Itís like a lullaby that the devil would sing to hell to help the damned fall asleep. There is romance here, and self-pity. In some ways, this song is ashamed. Itís the polar opposite of how the album began. The confidence is gone, replaced with pensiveness, emotional fragility and desire. This song is†reminiscent†of the best tracks of Mechanical Animals. Towards the end, the song shifts in attitude, and seems to rise again, somehow in defiance of itself and defiance of the world.†10/10††

BONUS TRACK: Youíre So Vain†
This is an oddly faithful rendition of Carly Simonís 70ís (I think) hit. Iím not familiar with the original, beyond listening to it once for the sake of comparison. This song should not be looked at as part of Born Villain, but as an interesting bonus track. Itís fun and feel-good. Itís a good song to dance or fuck to (Not that I dance. Ever.). Johnny Depp plays guitar on the track, but who gives a shit? Heís famous for playing a gay pirate, not for his guitar skills. Donít get me wrong, he does a good job and itís a good song, but I have no idea why the fact that Johnny Depp is playing guitar is supposed to mean anything to me.†8/10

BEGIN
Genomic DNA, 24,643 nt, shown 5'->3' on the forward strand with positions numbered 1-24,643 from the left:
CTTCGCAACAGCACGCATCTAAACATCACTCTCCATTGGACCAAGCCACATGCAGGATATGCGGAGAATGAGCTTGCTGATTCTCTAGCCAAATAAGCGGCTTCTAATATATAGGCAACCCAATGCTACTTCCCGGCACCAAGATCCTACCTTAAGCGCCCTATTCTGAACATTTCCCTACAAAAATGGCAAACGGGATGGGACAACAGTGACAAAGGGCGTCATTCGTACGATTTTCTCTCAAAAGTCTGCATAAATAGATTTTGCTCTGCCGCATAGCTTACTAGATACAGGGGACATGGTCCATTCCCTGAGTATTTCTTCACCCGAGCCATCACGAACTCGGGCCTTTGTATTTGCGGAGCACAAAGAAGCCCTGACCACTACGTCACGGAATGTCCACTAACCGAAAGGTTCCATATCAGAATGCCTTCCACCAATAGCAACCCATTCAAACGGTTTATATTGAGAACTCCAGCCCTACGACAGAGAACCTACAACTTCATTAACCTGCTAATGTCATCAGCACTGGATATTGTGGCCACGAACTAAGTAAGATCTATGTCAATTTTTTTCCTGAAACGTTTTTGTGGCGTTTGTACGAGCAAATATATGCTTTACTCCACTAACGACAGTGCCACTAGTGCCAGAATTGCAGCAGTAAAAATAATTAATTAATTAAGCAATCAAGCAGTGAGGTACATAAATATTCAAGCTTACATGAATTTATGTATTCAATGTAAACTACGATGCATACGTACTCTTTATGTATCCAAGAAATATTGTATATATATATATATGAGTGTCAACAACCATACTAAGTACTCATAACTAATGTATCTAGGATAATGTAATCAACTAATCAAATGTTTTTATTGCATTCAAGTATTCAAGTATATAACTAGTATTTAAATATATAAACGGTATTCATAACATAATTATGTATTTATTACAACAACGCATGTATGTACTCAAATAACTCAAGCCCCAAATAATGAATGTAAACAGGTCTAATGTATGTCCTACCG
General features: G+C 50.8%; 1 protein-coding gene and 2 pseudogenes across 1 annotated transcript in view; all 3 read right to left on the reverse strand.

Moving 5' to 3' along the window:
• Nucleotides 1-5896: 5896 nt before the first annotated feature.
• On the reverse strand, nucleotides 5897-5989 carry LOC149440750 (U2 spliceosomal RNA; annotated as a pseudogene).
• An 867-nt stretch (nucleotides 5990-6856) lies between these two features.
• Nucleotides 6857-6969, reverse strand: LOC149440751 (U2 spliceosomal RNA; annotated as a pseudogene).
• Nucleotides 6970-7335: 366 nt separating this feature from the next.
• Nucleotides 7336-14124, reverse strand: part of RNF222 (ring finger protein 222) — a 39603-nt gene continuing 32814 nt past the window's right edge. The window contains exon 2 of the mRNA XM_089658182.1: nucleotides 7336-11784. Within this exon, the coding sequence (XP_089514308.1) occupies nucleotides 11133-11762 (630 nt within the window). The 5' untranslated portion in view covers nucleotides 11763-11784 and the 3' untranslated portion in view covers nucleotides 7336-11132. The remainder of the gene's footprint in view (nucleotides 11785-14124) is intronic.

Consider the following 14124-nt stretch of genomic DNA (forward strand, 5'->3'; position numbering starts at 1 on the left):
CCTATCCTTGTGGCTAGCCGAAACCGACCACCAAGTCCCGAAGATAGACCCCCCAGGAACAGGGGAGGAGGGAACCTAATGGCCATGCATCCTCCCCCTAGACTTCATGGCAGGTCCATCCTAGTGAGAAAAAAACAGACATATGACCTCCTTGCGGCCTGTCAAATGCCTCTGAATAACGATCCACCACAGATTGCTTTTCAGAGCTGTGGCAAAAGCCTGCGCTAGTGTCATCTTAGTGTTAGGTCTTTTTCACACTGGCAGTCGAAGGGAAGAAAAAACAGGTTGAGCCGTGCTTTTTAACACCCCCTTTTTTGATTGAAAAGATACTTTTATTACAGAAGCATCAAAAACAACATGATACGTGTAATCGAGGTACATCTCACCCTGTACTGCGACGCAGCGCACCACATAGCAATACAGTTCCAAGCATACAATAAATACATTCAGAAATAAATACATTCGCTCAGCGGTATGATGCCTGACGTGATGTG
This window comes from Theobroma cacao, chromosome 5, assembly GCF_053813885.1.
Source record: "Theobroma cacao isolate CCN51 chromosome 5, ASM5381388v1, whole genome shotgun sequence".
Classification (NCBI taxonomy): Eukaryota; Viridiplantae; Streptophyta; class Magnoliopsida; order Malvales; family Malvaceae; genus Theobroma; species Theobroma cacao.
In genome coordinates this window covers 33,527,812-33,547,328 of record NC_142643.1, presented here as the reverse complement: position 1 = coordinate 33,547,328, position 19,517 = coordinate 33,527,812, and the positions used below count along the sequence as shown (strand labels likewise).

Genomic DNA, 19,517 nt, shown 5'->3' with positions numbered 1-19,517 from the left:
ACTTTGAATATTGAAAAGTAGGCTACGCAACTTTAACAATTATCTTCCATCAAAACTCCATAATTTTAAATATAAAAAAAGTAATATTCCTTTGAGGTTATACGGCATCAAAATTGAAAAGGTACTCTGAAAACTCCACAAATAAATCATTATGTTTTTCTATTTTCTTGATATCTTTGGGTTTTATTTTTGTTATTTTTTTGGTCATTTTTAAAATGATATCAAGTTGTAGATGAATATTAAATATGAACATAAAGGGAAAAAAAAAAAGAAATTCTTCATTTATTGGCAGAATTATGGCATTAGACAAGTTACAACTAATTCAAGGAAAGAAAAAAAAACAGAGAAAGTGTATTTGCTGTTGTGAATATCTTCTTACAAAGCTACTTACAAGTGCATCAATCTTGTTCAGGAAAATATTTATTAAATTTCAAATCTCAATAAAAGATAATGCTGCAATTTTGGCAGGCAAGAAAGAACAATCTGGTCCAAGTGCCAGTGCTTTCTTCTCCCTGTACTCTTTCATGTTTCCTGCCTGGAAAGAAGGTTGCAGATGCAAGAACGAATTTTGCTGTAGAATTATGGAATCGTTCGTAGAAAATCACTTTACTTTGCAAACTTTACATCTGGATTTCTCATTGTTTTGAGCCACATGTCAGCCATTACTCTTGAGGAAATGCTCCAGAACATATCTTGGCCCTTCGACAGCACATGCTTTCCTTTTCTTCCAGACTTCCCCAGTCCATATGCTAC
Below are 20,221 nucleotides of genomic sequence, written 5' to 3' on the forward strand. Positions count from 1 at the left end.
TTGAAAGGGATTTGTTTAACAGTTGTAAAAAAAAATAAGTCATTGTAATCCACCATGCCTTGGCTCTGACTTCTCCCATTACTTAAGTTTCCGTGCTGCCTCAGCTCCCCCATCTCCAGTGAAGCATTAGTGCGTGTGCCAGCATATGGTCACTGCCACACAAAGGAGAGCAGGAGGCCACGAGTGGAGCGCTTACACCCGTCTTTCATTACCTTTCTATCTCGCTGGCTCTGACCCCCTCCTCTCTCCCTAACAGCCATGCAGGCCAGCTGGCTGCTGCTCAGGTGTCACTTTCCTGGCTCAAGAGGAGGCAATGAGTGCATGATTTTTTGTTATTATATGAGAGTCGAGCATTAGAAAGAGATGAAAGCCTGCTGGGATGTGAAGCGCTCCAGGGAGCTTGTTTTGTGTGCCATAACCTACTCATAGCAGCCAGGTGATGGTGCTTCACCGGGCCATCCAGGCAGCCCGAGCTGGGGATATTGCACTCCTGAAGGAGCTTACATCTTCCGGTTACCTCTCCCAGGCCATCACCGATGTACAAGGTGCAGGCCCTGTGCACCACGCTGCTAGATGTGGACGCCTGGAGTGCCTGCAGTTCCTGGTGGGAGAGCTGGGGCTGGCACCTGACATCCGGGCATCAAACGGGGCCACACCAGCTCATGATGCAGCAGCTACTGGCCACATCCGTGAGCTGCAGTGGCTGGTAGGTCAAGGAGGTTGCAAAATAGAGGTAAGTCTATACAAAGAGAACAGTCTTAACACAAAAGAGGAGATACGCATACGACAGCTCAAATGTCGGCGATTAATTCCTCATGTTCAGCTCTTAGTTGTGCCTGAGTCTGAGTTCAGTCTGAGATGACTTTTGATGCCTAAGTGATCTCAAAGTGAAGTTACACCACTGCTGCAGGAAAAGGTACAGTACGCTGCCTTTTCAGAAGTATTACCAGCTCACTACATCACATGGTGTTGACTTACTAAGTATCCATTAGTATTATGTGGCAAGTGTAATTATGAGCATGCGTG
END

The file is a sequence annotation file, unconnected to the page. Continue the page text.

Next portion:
OVERALL IMPRESSION. There is something oddly Pink Floyd about this album. I never thought Iíd say that about a Manson album. Every song seems very deliberate, very polished, very producedóand thatís when Manson is at his best. Heís not the guy that does it in one take and says, ďGood enough.Ē Heís the guy who says, ďThatís good. Letís do it again.Ē† This album is very obviously the result of a lot of work on the parts of a lot of people. Every note, every sound, every line and deliveryósounds like it was hotly debated and exhaustively considered. And that dilligence has paid off with the most impassioned and fresh sounding Album that Manson has released since his heyday.†